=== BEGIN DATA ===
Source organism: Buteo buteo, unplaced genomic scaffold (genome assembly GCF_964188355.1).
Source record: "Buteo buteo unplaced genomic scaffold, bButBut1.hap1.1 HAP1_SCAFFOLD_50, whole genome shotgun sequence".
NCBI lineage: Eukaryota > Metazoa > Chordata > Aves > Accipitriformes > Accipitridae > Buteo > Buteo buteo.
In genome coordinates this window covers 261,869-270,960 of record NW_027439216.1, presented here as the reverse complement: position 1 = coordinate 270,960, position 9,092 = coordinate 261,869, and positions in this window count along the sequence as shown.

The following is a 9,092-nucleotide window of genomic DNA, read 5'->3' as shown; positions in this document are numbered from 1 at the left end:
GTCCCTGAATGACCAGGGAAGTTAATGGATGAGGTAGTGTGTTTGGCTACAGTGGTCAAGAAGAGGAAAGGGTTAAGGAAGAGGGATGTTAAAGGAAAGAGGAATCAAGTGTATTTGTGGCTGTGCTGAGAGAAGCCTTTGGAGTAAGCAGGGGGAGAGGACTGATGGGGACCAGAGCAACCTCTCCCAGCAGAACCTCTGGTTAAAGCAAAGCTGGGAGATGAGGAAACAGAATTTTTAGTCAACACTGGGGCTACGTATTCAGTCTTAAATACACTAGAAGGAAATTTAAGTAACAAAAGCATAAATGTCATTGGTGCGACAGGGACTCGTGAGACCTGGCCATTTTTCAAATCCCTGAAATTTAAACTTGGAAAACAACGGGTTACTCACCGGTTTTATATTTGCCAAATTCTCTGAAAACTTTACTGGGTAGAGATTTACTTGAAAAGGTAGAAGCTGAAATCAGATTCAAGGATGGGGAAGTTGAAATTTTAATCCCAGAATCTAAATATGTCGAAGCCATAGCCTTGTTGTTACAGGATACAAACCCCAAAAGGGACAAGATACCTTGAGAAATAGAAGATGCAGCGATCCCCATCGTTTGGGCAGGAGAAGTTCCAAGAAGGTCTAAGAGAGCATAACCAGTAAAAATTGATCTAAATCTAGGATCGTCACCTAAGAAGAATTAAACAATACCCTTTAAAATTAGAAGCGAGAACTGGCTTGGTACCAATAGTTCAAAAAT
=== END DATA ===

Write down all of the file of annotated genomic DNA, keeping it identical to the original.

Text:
Source organism: Buteo buteo, unplaced genomic scaffold (genome assembly GCF_964188355.1).
Source record: "Buteo buteo unplaced genomic scaffold, bButBut1.hap1.1 HAP1_SCAFFOLD_50, whole genome shotgun sequence".
NCBI lineage: Eukaryota > Metazoa > Chordata > Aves > Accipitriformes > Accipitridae > Buteo > Buteo buteo.
In genome coordinates this window covers 261,869-270,960 of record NW_027439216.1, presented here as the reverse complement: position 1 = coordinate 270,960, position 9,092 = coordinate 261,869, and positions in this window count along the sequence as shown.

The following is a 9,092-nucleotide window of genomic DNA, read 5'->3' as shown; positions in this document are numbered from 1 at the left end:
GTCCCTGAATGACCAGGGAAGTTAATGGATGAGGTAGTGTGTTTGGCTACAGTGGTCAAGAAGAGGAAAGGGTTAAGGAAGAGGGATGTTAAAGGAAAGAGGAATCAAGTGTATTTGTGGCTGTGCTGAGAGAAGCCTTTGGAGTAAGCAGGGGGAGAGGACTGATGGGGACCAGAGCAACCTCTCCCAGCAGAACCTCTGGTTAAAGCAAAGCTGGGAGATGAGGAAACAGAATTTTTAGTCAACACTGGGGCTACGTATTCAGTCTTAAATACACTAGAAGGAAATTTAAGTAACAAAAGCATAAATGTCATTGGTGCGACAGGGACTCGTGAGACCTGGCCATTTTTCAAATCCCTGAAATTTAAACTTGGAAAACAACGGGTTACTCACCGGTTTTATATTTGCCAAATTCTCTGAAAACTTTACTGGGTAGAGATTTACTTGAAAAGGTAGAAGCTGAAATCAGATTCAAGGATGGGGAAGTTGAAATTTTAATCCCAGAATCTAAATATGTCGAAGCCATAGCCTTGTTGTTACAGGATACAAACCCCAAAAGGGACAAGATACCTTGAGAAATAGAAGATGCAGCGATCCCCATCGTTTGGGCAGGAGAAGTTCCAAGAAGGTCTAAGAGAGCATAACCAGTAAAAATTGATCTAAATCTAGGATCGTCACCTAAGAAGAATTAAACAATACCCTTTAAAATTAGAAGCGAGAACTGGCTTGGTACCAATAGTTCAAAAAT